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Law Offices of Jonathan M. Cooper

Elevator Accidents and Injuries Under New York Law

Although most people’s natural reaction to hearing about a tragic elevator accident is to assume that the building owner, the building management company, or the elevator repair company are automatically liable for the accident, this assumption is, generally speaking, unwarranted – at least as far as New York law is concerned. In fact, unless a plaintiff can demonstrate that the defendants either knew or should have known, which in legal terms is called “notice,” about the particular problem that caused the accident, yet failed to remedy the defective condition in a timely fashion so as to prevent this incident from occurring, the claim will likely be denied.

So how does a plaintiff go about proving that? Generally, it is through a review of the elevator’s maintenance and repair records. Another source that plaintiffs often rely upon to prove the defendant’s negligence in an elevator accident case is a review of the local building department’s records of inspections and violations issued with respect to that specific elevator in order to determine whether the problem that purportedly caused the accident had occurred in the recent past. For cases that occur in any of the Five Boroughs of New York City, these records can be obtained from the Department of Buildings website.

That being said, there are also some very limited circumstances where a plaintiff can prove his or her case through the doctrine of res ipsa loquitur, which is fancy legalese for the principle that the only possible explanation for this accident is the defendant’s negligence. That doctrine is only applicable, however, if certain strict criteria are met, including that the elevator remained under the defendant’s exclusive custody and control, and that the accident was of the kind which does not occur absent negligence.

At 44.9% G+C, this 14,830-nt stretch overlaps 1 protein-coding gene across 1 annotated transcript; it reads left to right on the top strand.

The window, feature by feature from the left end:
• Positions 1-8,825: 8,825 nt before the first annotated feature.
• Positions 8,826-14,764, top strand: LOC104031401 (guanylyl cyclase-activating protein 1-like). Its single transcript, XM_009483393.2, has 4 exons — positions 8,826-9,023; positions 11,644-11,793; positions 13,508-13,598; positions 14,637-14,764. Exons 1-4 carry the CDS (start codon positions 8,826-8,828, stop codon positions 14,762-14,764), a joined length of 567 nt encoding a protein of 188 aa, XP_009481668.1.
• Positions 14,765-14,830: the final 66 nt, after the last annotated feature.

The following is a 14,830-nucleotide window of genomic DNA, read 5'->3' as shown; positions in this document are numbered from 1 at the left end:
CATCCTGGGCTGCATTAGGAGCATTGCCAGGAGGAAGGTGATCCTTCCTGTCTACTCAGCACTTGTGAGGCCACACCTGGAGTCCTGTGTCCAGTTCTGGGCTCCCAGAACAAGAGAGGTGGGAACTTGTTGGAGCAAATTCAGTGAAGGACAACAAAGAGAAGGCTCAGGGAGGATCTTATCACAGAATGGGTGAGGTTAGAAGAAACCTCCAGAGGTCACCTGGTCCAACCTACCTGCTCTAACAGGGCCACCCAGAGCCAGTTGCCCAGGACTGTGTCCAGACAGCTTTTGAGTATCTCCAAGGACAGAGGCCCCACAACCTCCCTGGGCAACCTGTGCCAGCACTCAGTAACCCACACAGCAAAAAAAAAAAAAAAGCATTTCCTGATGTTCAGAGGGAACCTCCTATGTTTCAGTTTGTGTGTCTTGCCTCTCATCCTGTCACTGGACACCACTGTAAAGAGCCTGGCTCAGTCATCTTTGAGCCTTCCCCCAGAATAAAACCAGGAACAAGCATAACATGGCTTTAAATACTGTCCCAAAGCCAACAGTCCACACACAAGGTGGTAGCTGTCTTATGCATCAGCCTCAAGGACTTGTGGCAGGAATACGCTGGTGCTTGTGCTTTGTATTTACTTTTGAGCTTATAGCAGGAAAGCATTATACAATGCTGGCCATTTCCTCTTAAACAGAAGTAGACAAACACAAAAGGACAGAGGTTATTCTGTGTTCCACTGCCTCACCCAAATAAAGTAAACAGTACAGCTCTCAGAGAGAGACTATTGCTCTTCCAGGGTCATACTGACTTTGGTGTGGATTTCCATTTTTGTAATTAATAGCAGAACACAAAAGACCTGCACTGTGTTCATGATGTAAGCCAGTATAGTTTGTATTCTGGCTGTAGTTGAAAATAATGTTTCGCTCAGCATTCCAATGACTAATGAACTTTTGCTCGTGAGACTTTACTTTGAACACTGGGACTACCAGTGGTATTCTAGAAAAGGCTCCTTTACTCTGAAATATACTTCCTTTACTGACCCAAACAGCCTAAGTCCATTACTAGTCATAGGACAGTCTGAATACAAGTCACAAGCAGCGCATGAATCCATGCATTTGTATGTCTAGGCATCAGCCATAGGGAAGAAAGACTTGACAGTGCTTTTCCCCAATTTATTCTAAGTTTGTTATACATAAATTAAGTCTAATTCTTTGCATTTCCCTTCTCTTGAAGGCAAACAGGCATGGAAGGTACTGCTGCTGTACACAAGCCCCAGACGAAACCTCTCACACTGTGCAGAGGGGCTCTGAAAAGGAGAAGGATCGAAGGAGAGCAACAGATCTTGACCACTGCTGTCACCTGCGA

Finally, if the building retained an independent elevator maintenance company, that company is charged with the responsibility of using reasonable care with respect to any work that they do on the elevator. Thus, although the elevator maintenance contractor’s liability is also founded on the same “notice” factors set forth above, namely, that the plaintiff would have to prove that the company knew about the specific problem that caused the elevator accident, they can also be held liable in two other circumstances, both of which typically require expert testimony: (1) that a proper inspection of the elevator would have revealed the defect; or, (2) that the elevator company’s representative performed the repair of the specific problem negligently.


Jonathan Cooper
Non-Compete, Trade Secret and School Negligence Lawyer